Fury Road is just the latest in a stretch of recent films which proves that blockbuster movies don’t need to be lobotomized, soulless goliaths racing toward the lowest common denominator. They can be well-crafted, artistic, intelligent pieces of cinematic entertainment. Just last summer, Edge of Tomorrow was a major studio picture which blended action, wit, dark humor, and effects into a compelling narrative, Captain America: Winter Soldier added a surprisingly dark and relevant political message to a superhero action flick, Lego Movie turned a two-hour commercial into one of the most subversive and enjoyable films of the year, X-Men: Days of Future Past showed that a long-running and once dying franchise can revive itself when handled with care, and Guardians of the Galaxy proved that pure fun can also have engaging, memorable characters. Say what you will about the Marvel formula but Avengers: Age of Ultron, as gluttonous and quickly forgotten as it was, and Ant-Man were both major spectacle movies which weren’t afraid of including the character quirks and flourishes more often found in arthouse releases. Hell, one of the absolute best movies of the last ten years included a man in clown makeup fighting a guy in a bat costume. There is no reason to settle for mediocrity!

As I’m sure is true with many of you, I grew up reading comics. I debated with my friends about whether Wolverine could beat up Batman. I worried that my favorite characters would die, even when I knew they wouldn’t. I collected back issues and trading cards and totally fell in love with Rogue in the comics and Harley Quinn in the cartoon. And since this was the early 90s and comics weren’t “cool” yet, at least not the way they are now, I had to hide all of this excitement from any of my non-comics reading friends. Eventually I drew fewer superheroes and started picturing more movie scenes. I enrolled in more film courses than art classes. So I was totally thrilled when the directors of Evil Dead II and The Usual Suspects started making movies about my two favorite comics. Not only would I get these great characters on screen by filmmakers I admired, but their presence as blockbusters meant that this nerdy, hidden passion I had could be shared with others. Friends I never knew were into comics would confess, “I read the series for ten years,” and I’d reply with, “Me too!” We comics lovers could finally worship openly and without judgment.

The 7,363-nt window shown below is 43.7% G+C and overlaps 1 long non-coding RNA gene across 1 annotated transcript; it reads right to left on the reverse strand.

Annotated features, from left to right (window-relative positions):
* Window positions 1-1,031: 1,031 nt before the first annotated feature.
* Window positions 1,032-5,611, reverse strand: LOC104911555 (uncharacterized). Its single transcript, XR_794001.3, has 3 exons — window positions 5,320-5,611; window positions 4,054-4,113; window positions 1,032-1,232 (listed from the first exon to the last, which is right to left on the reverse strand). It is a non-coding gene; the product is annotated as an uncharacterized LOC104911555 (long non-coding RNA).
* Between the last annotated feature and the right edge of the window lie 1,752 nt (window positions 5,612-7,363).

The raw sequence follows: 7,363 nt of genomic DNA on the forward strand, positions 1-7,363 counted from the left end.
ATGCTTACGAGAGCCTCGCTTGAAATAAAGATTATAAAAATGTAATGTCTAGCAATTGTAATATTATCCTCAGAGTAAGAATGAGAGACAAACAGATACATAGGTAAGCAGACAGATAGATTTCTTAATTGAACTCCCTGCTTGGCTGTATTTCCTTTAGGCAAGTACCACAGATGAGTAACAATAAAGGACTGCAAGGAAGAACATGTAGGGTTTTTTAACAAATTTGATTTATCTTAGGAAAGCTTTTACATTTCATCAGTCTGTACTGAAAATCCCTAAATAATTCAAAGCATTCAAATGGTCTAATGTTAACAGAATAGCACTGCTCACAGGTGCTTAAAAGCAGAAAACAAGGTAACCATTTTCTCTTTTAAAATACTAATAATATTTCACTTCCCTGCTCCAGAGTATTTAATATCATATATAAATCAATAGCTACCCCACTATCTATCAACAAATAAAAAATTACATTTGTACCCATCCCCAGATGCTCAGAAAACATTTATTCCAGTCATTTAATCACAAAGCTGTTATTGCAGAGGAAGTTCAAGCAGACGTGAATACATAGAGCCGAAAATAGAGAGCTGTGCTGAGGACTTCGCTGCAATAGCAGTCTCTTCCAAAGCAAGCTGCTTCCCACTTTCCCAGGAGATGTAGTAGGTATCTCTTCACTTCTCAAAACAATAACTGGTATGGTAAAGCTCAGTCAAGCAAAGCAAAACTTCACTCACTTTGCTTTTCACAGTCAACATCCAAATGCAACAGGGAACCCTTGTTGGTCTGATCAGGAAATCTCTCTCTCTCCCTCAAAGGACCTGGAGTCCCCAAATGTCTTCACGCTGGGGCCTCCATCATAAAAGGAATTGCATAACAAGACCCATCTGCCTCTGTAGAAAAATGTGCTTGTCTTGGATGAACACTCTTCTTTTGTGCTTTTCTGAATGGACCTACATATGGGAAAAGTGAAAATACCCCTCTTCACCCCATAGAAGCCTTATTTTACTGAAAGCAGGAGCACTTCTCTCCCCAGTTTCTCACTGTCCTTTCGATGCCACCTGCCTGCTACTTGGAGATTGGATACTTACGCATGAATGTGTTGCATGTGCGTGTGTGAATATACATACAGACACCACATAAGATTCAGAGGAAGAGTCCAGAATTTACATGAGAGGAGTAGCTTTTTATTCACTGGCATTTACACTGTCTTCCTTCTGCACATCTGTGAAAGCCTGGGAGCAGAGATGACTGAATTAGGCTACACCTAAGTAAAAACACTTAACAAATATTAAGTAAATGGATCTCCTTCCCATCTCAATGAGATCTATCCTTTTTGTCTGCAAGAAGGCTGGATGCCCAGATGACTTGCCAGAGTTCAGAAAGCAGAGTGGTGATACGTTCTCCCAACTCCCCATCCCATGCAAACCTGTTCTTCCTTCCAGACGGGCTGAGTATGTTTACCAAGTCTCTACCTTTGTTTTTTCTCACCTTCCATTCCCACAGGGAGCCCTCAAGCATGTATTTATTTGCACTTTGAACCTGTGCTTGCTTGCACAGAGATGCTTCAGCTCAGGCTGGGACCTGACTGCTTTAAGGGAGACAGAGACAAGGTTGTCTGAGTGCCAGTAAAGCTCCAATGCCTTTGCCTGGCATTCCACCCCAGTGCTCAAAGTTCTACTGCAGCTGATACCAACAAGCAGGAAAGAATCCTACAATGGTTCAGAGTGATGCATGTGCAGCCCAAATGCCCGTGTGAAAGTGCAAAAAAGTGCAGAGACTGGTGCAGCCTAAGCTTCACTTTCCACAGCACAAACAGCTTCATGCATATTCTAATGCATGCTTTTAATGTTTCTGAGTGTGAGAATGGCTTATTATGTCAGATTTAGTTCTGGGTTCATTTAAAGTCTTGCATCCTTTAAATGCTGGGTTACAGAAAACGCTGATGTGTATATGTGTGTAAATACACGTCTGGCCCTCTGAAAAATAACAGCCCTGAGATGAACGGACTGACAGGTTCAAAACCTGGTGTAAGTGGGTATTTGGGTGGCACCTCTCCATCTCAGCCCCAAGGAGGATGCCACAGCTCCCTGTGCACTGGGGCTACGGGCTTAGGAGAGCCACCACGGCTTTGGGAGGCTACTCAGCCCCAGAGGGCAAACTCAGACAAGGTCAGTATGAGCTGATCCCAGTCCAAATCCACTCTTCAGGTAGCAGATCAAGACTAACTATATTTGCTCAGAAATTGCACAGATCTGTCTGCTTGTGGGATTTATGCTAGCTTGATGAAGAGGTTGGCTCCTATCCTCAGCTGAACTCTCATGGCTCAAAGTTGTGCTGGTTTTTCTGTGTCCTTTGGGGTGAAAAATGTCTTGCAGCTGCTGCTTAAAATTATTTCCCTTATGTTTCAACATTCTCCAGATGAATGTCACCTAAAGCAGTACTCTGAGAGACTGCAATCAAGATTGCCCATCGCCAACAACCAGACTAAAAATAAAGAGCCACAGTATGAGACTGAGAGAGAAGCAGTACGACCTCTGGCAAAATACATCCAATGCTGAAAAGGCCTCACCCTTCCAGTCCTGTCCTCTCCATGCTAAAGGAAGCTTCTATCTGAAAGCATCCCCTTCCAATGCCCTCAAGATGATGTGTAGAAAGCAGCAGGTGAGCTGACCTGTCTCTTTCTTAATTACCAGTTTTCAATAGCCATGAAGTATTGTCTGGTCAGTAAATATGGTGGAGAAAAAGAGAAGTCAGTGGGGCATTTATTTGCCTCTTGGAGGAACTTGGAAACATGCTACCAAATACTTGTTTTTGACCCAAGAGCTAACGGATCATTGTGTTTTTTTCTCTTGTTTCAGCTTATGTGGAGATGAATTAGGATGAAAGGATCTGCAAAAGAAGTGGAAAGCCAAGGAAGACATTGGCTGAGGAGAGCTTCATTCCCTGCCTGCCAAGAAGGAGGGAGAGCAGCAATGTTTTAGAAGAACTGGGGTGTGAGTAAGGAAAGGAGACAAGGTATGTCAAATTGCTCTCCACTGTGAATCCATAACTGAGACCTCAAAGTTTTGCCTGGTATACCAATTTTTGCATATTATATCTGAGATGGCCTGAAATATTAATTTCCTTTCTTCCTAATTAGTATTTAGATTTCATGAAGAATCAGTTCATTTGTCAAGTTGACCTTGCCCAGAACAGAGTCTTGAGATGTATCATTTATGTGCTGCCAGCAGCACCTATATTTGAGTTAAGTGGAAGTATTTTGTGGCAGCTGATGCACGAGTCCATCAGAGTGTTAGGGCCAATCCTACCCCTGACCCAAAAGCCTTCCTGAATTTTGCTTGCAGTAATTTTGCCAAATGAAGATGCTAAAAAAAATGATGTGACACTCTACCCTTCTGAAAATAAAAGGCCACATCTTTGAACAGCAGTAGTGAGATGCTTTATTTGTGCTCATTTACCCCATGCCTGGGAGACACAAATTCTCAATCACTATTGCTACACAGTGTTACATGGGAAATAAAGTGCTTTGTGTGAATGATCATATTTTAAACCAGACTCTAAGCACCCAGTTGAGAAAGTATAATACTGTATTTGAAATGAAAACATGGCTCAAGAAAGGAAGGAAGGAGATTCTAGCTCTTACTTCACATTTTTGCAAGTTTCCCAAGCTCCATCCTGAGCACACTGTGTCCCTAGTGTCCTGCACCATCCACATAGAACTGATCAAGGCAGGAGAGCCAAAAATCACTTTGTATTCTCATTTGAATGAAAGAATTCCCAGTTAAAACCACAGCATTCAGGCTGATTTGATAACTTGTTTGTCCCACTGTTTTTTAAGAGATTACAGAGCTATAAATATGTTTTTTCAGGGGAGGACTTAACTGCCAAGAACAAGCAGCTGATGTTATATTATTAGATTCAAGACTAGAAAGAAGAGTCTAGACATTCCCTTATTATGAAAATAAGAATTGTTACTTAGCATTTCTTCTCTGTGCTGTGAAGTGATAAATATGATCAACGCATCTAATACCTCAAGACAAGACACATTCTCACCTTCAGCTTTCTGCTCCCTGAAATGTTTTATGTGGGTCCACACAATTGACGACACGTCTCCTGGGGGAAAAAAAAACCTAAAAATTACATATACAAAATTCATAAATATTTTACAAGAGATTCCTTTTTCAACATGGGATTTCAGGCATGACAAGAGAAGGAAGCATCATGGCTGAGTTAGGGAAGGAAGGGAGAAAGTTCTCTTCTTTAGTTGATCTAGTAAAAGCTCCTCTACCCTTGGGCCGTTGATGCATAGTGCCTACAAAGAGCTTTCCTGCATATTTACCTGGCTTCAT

spider-man 2
(Sony Pictures)

Now, almost a dozen years after Spider-Man 2, still one of the best superhero movies of all time (Dark Knight is exempt because, c’mon, it transcends the genre), set the record for opening weekend box office, we are in the age of the superhero movie. Superheroes, and by extension all “geek” properties, are more influential and accepted than ever. Between Marvel’s galaxy-spanning Phase 3 and the gloomy, broody DC universe, the next several years are going to be dominated by superhero movies. This doesn’t include Fox’s expansion of the X-Men franchise, Valiant Entertainment’s emergence into theaters, or (by extension) Duncan Jones’s World of Warcraft and the glut of Star Wars-related movies set to flood our multiplexes. We are already well on our way to superhero meltdown. We’ve seen two different versions of X-Men complete with standalone stories, are getting a second (recent) Batman and a third Spiderman only a few years after their previous adaptations ended, the Hulk is thriving in a group after failing twice alone, Daredevil’s cinematic disaster has been forgotten as he leads a multi-series television line-up, and we now have a second, by-all-accounts poor attempt at a Fantastic Four reboot. Next year we’ll have at least a dozen new or revamped superheroes hit the big screen. In comics terms, we are rapidly reaching the point at which a crossover event culls the weakest characters from the line. In cinema terms, we are nearing the saturation point at which audiences will no longer care.

The only way to stop the inevitable backlash (which I warned about a year ago when no one knew just how good Guardians would be) is to make sure the films are good. As long as the MCU keeps putting out quality and isn’t too formulaic, their movies will be successful. If DC can find a way to escape Zack Snyder’s decade of disappointment, they could be on their way to again equaling their longtime rival. Superhero movies need to reflect the same passion that comics and film fans have. We need filmmakers and studios that want their projects to be as great as we want them to be. More than that, we as an audience, we as filmgoers, we as consumers, need to demand  greatness. We can’t allow film studios to turn the characters or franchises we love into vapid caricatures the way they did Batman in the 90s and Superman in the 80s simply because they know we’ll flock to see them. And the way we do this, is by not giving our time or our money to films which don’t deserve it.

I will not be watching or reviewing Fantastic Four. There are better things to do.

About Jess Kroll

Jess Kroll
Jess Kroll is a novelist and university professor born in Honolulu, Hawaii, and based in Daegu, South Korea. He has been writing film reviews since 2004 and has been exclusive to Pop Mythology since 2012. His novels include 'Land of Smiles' from Monsoon Books and young adult series 'The One' and 'Werewolf Council' from Epic Press.